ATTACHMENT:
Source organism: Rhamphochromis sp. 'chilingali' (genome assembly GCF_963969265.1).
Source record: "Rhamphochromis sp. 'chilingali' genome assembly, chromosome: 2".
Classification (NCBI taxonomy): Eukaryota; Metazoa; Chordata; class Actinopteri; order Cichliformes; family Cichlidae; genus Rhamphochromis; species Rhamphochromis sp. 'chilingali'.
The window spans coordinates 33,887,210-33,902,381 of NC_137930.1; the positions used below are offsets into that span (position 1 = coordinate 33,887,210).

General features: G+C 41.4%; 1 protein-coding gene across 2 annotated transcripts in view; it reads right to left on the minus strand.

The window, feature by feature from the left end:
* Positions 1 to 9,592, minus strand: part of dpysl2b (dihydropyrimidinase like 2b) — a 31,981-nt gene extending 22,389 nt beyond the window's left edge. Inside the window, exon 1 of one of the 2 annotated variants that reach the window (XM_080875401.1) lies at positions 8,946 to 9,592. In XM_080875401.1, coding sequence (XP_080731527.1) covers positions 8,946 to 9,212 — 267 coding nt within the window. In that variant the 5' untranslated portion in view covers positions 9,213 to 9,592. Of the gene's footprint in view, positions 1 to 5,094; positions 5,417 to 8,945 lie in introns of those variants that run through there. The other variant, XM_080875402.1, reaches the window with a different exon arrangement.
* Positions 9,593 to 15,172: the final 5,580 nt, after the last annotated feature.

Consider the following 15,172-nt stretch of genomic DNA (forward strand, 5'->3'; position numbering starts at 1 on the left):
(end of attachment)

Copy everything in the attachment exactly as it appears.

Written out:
Source organism: Rhamphochromis sp. 'chilingali' (genome assembly GCF_963969265.1).
Source record: "Rhamphochromis sp. 'chilingali' genome assembly, chromosome: 2".
Classification (NCBI taxonomy): Eukaryota; Metazoa; Chordata; class Actinopteri; order Cichliformes; family Cichlidae; genus Rhamphochromis; species Rhamphochromis sp. 'chilingali'.
The window spans coordinates 33,887,210-33,902,381 of NC_137930.1; the positions used below are offsets into that span (position 1 = coordinate 33,887,210).

General features: G+C 41.4%; 1 protein-coding gene across 2 annotated transcripts in view; it reads right to left on the minus strand.

The window, feature by feature from the left end:
* Positions 1 to 9,592, minus strand: part of dpysl2b (dihydropyrimidinase like 2b) — a 31,981-nt gene extending 22,389 nt beyond the window's left edge. Inside the window, exon 1 of one of the 2 annotated variants that reach the window (XM_080875401.1) lies at positions 8,946 to 9,592. In XM_080875401.1, coding sequence (XP_080731527.1) covers positions 8,946 to 9,212 — 267 coding nt within the window. In that variant the 5' untranslated portion in view covers positions 9,213 to 9,592. Of the gene's footprint in view, positions 1 to 5,094; positions 5,417 to 8,945 lie in introns of those variants that run through there. The other variant, XM_080875402.1, reaches the window with a different exon arrangement.
* Positions 9,593 to 15,172: the final 5,580 nt, after the last annotated feature.

Consider the following 15,172-nt stretch of genomic DNA (forward strand, 5'->3'; position numbering starts at 1 on the left):